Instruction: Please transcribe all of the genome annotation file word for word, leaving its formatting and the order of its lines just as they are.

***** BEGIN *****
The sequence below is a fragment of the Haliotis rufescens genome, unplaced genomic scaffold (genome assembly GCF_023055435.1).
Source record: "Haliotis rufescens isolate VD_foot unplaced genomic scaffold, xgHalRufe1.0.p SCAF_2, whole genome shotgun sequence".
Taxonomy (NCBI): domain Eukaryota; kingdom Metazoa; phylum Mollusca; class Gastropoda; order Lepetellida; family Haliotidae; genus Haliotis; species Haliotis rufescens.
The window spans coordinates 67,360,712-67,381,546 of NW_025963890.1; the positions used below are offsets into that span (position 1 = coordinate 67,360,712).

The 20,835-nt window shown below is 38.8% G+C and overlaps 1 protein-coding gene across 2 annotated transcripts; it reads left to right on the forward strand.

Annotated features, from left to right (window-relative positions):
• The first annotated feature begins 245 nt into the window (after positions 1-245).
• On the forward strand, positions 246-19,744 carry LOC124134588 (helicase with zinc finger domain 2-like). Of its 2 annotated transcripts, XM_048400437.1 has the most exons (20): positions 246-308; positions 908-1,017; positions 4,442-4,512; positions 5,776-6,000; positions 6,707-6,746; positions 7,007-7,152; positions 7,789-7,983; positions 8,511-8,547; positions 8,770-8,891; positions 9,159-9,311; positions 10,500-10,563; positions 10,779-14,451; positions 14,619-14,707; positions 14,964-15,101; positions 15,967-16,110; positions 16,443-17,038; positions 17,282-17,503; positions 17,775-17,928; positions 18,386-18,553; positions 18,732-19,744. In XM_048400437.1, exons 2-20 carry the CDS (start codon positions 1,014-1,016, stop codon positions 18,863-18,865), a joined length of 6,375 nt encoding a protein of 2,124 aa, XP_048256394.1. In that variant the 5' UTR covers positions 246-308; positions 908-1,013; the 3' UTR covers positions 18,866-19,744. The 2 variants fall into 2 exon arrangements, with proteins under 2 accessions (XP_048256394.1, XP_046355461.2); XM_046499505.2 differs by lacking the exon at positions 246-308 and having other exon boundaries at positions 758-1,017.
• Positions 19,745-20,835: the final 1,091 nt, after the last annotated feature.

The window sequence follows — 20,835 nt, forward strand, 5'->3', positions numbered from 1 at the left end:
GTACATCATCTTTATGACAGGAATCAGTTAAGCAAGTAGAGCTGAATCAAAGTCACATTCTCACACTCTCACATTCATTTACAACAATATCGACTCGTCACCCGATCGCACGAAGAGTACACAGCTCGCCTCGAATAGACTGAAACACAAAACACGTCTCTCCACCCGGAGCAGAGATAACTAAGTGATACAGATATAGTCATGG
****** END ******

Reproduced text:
The sequence below is a fragment of the Haliotis rufescens genome, unplaced genomic scaffold (genome assembly GCF_023055435.1).
Source record: "Haliotis rufescens isolate VD_foot unplaced genomic scaffold, xgHalRufe1.0.p SCAF_2, whole genome shotgun sequence".
Taxonomy (NCBI): domain Eukaryota; kingdom Metazoa; phylum Mollusca; class Gastropoda; order Lepetellida; family Haliotidae; genus Haliotis; species Haliotis rufescens.
The window spans coordinates 67,360,712-67,381,546 of NW_025963890.1; the positions used below are offsets into that span (position 1 = coordinate 67,360,712).

The 20,835-nt window shown below is 38.8% G+C and overlaps 1 protein-coding gene across 2 annotated transcripts; it reads left to right on the forward strand.

Annotated features, from left to right (window-relative positions):
• The first annotated feature begins 245 nt into the window (after positions 1-245).
• On the forward strand, positions 246-19,744 carry LOC124134588 (helicase with zinc finger domain 2-like). Of its 2 annotated transcripts, XM_048400437.1 has the most exons (20): positions 246-308; positions 908-1,017; positions 4,442-4,512; positions 5,776-6,000; positions 6,707-6,746; positions 7,007-7,152; positions 7,789-7,983; positions 8,511-8,547; positions 8,770-8,891; positions 9,159-9,311; positions 10,500-10,563; positions 10,779-14,451; positions 14,619-14,707; positions 14,964-15,101; positions 15,967-16,110; positions 16,443-17,038; positions 17,282-17,503; positions 17,775-17,928; positions 18,386-18,553; positions 18,732-19,744. In XM_048400437.1, exons 2-20 carry the CDS (start codon positions 1,014-1,016, stop codon positions 18,863-18,865), a joined length of 6,375 nt encoding a protein of 2,124 aa, XP_048256394.1. In that variant the 5' UTR covers positions 246-308; positions 908-1,013; the 3' UTR covers positions 18,866-19,744. The 2 variants fall into 2 exon arrangements, with proteins under 2 accessions (XP_048256394.1, XP_046355461.2); XM_046499505.2 differs by lacking the exon at positions 246-308 and having other exon boundaries at positions 758-1,017.
• Positions 19,745-20,835: the final 1,091 nt, after the last annotated feature.

The window sequence follows — 20,835 nt, forward strand, 5'->3', positions numbered from 1 at the left end:
GTACATCATCTTTATGACAGGAATCAGTTAAGCAAGTAGAGCTGAATCAAAGTCACATTCTCACACTCTCACATTCATTTACAACAATATCGACTCGTCACCCGATCGCACGAAGAGTACACAGCTCGCCTCGAATAGACTGAAACACAAAACACGTCTCTCCACCCGGAGCAGAGATAACTAAGTGATACAGATATAGTCATGG